What is Distribution? Distribution is about releasing and sustaining films in the market place Vertical Integration - the three stages are seen as part of the same larger process, under the control of one company Horizontal - distribution is necessarily a collaborative process, requiring the materials and rights of the producer and the cooperation of the exhibitor to promote and show the film in the best way possible
Acquiring legal rights to show a film The major US studios generally have their own distribution offices in all the major territories By contrast, independent producers have to sell their films to different distributors in each territory ‘Local’ distribution – one country – not 90+ territoriesCinema, DVD, TV rights A local distributor will conventionally share profits equally with the producer for the theatrical leg, pay back higher royalties for broadcast rights, and lower for video/DVD#
Release Dates When and How? Scheduling – Fridays Film Distributors Association – oversee process Seasonality, light weekends, other releases – optimum success 10 releases a week Marketing Campaign – most expensive part
Film Marketing • In your experience, how are films marketed? Posters/adverts in newspapers/TV/ Trailers New Technologies Viral Synergies Above the Line/Below the Line
Many independent distributors in particular do not have press departments, and will consequently hire a press agency to run a pre-release campaign. A distributor will consider the use of advance public screenings to create word-of-mouth and advance 'buzz' around a film.
Film Distribution in the UK • Film distribution has its own unique procedures. • Success or failure of a cinema release determines how the DVD and TV releases will be handled subsequently. • In the international film business, the rights to screen a film are sold in respect of distinct ‘territories’ such as the UK.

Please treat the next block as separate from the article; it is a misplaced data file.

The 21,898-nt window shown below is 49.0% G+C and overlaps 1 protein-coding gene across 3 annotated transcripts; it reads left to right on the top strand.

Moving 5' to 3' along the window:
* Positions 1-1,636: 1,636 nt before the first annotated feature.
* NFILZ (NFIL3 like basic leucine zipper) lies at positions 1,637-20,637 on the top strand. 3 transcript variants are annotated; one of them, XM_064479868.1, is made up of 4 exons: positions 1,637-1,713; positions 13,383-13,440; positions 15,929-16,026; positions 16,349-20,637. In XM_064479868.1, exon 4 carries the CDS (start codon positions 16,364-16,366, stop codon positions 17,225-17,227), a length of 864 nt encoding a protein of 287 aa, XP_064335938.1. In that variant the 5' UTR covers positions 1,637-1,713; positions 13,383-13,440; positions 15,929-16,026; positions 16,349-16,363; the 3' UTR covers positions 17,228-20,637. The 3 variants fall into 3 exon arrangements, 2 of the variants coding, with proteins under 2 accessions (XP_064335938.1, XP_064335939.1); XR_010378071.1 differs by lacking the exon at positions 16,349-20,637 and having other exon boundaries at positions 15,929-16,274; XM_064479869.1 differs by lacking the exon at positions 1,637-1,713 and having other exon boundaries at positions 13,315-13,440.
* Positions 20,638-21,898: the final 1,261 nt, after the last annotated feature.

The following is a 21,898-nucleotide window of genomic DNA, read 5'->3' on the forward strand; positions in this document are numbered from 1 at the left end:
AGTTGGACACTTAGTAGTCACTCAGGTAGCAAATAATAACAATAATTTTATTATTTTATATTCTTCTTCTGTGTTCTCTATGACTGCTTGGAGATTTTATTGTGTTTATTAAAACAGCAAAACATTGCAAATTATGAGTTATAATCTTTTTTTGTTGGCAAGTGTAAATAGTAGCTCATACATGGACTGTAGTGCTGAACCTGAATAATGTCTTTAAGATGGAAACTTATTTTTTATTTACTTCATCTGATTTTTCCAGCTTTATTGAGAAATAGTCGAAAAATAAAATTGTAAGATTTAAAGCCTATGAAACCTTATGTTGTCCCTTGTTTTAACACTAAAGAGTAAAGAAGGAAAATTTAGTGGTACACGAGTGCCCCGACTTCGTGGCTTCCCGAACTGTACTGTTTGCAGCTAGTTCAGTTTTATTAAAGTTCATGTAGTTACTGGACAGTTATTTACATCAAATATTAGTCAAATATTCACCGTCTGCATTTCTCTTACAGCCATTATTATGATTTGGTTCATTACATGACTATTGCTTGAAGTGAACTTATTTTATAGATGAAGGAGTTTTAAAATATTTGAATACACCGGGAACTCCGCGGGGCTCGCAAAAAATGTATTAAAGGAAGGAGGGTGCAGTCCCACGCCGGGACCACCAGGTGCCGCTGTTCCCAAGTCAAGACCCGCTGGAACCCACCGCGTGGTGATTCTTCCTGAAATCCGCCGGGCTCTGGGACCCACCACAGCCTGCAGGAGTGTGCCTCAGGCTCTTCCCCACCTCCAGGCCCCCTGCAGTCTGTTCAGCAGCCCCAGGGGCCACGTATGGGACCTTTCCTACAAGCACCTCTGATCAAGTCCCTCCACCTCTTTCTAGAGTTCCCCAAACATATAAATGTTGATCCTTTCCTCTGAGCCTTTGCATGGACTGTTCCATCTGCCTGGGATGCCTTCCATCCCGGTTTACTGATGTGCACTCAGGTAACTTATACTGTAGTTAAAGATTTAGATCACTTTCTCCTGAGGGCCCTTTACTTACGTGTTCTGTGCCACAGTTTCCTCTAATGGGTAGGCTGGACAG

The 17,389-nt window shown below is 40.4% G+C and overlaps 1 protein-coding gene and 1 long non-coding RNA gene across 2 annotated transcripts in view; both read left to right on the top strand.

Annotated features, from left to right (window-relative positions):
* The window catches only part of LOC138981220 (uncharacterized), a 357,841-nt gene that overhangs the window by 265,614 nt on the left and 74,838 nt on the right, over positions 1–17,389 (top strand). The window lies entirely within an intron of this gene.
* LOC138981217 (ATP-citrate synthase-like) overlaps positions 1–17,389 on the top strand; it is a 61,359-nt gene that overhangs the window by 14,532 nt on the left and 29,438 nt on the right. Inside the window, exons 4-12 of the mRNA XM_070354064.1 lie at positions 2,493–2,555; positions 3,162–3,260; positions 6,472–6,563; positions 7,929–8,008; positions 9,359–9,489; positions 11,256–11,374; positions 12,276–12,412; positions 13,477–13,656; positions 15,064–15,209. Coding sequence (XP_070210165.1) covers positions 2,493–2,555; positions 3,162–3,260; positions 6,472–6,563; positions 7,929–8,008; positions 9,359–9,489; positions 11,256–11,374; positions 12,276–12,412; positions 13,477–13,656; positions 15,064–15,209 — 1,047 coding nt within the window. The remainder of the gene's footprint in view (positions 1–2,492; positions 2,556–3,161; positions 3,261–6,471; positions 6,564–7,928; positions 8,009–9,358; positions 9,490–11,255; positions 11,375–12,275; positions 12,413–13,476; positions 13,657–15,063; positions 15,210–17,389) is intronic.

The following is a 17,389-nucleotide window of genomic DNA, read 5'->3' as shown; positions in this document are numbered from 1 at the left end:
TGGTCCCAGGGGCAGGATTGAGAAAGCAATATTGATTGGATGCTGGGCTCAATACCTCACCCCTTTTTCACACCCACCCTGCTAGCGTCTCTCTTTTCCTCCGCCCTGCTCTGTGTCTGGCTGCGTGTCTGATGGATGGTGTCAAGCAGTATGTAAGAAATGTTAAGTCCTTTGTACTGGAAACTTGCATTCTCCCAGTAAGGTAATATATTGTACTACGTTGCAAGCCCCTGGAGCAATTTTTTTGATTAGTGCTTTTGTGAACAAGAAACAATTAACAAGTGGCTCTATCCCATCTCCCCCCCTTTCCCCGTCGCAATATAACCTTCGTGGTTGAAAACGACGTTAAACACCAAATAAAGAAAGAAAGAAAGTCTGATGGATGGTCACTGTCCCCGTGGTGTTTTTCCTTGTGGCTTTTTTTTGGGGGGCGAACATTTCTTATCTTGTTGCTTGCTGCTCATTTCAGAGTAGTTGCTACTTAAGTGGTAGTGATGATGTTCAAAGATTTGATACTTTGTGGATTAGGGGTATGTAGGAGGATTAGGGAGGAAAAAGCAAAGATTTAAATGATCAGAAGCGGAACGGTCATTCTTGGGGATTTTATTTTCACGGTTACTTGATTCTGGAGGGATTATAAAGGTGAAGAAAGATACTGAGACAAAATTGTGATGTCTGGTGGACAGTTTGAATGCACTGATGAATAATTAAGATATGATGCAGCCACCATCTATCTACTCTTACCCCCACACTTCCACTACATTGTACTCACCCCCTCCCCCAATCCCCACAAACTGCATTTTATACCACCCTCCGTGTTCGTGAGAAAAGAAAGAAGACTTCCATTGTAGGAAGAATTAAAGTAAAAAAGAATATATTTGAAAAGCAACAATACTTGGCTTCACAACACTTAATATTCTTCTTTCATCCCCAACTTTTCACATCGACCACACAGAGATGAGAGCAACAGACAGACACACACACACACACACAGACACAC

Film Distribution in the UK • Most Hollywood films are distributed directly by the studio which financed the film. • In the UK the cinema box office is dominated by a handful of major distributors. • In any year, the 5 major distributors will account for 90% of the box-office rentals.
Typical Practice: Wide Release • A Hollywood blockbuster is released ‘wide’ with one or more prints sent to each multiplex. Typically 400-500 prints, each costing £1000. So, a significant investment. • The wide release depends on blanket promotional and advertising coverage for the first weekend to create a ‘buzz’ about the film. • Free trailer packages and electronic press kits are sent to radio and TV stations and newspapers. Preview screenings for journalists are arranged. Stars give interviews and newspaper and TV advertising guarantees exposure. • Cost – over £1m but rely on opening £2m or more at box office
Digital Distribution Digital projection, especially when combined with the increasing use digital formats in production, can now replicate Cheaper Send films as computer files to cinemas across the UK – piracy Digital Projection (opposed to motion pictures) The compressed and encrypted files sent directly to cinemas to be downloaded, de-encrypted (unlocked) and opened as files for screening with digital projection equipment. The shortened first-run period will allow distributors to release on DVD earlier
Digital Screen Network • DSN sites supports new facilities in 211 screens across the country (out of a total of just over 3,300), small but important step change towards full digital cinema.
The average Hollywood blockbuster opens on 300-plus screens across the UK; most independent films, restored classics, documentaries and foreign language films still struggle to reach over ten per cent of those screens. • Digital screening cuts the cost of releasing films (a digital copy costs around one tenth of a 35mm print). That's why UK Film Council and the Arts Council England created the Digital Screen Network – a £12 million investment to equip 240 screens in 210 cinemas across the UK with digital projection technology to give UK audiences much greater choice.
The Exhibitors (cinema chains) in 2004: Only Showcase remains in American hands, but all the other chains are deeply committed to distributing American films.